As can be seen in this story, the part of the world that oftentimes finds its way into my stories is the border region between Iran and Afghanistan which is where I grew up. It is a place that’s deeply personal to me. However, not all my stories take place in that particular region. A lot of times, even if I’m writing about the shared borders between Iran and Afghanistan, I’m subconsciously keeping in mind all border regions in the world and writing about them. Border regions hold a special place in my heart and always find their way into my work. I, too, invariably introduce myself as a “border-dweller.”

Is there any specific music that aids you through the writing or editing process?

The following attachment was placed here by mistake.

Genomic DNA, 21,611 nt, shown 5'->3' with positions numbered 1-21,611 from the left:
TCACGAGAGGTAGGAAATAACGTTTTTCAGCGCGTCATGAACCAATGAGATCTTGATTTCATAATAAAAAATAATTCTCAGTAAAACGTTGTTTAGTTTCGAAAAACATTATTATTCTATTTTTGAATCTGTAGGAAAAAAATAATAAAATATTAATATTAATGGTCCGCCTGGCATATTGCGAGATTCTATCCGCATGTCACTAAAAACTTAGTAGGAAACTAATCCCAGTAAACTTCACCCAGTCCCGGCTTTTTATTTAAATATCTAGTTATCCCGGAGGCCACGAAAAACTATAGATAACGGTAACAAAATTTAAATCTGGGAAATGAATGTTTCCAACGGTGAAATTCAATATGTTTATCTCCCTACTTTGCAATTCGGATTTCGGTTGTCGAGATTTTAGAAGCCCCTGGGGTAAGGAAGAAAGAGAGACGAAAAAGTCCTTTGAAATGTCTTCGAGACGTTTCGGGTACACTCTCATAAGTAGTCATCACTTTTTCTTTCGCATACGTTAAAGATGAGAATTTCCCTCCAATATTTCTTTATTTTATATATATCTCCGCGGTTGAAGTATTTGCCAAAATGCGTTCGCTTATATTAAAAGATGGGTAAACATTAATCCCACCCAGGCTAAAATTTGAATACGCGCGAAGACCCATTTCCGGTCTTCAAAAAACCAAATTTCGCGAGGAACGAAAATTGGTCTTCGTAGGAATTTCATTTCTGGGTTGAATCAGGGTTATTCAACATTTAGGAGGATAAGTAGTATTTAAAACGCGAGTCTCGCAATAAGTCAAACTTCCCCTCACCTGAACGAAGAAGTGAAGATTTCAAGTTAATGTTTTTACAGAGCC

I don’t listen to music while writing because I need to give writing my undivided attention and focus. I view music as an independent art form, a world of its own. I’ve always envied writers who can listen to music while writing. I do, however, draw a lot of inspiration from different types of music. When I’m creating a character whose world is unknown to me, I think about the character, where the character lives, and the music of where this character comes from. I would listen to the music of a particular region for a long time to get a better sense of what that region might feel like or the kind of atmosphere it can produce. This precedes the writing process itself. I think that music is a telling language when it comes to cross-cultural interactions which is why, before reading anything about the characters that are alien to me, I tend to study the music of their region or country to figure it out or establish an emotional connection with it. This helps me whenever I’m creating a new character, but listening to music while writing is not something I do.